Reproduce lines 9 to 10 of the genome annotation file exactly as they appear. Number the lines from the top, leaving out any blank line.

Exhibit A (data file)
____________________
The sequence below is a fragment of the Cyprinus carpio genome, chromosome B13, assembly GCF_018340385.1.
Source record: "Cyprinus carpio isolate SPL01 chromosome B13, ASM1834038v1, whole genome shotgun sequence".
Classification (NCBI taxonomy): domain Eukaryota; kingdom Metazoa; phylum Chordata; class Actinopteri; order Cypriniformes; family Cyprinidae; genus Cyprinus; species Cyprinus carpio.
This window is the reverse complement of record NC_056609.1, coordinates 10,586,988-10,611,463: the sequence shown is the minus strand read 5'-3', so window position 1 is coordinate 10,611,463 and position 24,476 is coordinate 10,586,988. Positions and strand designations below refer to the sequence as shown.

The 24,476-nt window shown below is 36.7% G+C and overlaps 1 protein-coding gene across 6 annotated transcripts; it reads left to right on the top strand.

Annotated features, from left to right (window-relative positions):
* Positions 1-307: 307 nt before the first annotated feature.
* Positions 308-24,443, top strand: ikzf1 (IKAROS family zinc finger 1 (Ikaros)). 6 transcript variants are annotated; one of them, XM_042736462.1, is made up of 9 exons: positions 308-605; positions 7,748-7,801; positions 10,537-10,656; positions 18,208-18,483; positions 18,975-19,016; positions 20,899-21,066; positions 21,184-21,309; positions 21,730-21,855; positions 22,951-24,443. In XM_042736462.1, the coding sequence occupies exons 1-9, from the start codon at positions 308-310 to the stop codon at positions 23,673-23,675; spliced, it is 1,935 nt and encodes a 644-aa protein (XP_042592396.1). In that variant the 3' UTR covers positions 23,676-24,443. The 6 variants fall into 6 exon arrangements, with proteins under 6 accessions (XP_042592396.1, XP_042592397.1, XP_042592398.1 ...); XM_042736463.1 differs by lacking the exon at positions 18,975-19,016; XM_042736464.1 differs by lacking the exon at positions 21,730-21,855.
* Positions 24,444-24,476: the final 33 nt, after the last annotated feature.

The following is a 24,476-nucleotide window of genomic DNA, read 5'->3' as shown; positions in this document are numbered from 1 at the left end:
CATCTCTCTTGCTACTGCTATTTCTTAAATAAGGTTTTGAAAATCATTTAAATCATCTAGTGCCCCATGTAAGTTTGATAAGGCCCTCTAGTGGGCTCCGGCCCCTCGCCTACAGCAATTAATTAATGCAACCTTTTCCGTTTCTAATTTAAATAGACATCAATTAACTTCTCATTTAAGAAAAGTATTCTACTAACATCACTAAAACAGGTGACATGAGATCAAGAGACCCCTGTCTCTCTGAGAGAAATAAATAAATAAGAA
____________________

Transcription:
* Positions 24,444-24,476: the final 33 nt, after the last annotated feature.

The following is a 24,476-nucleotide window of genomic DNA, read 5'->3' as shown; positions in this document are numbered from 1 at the left end: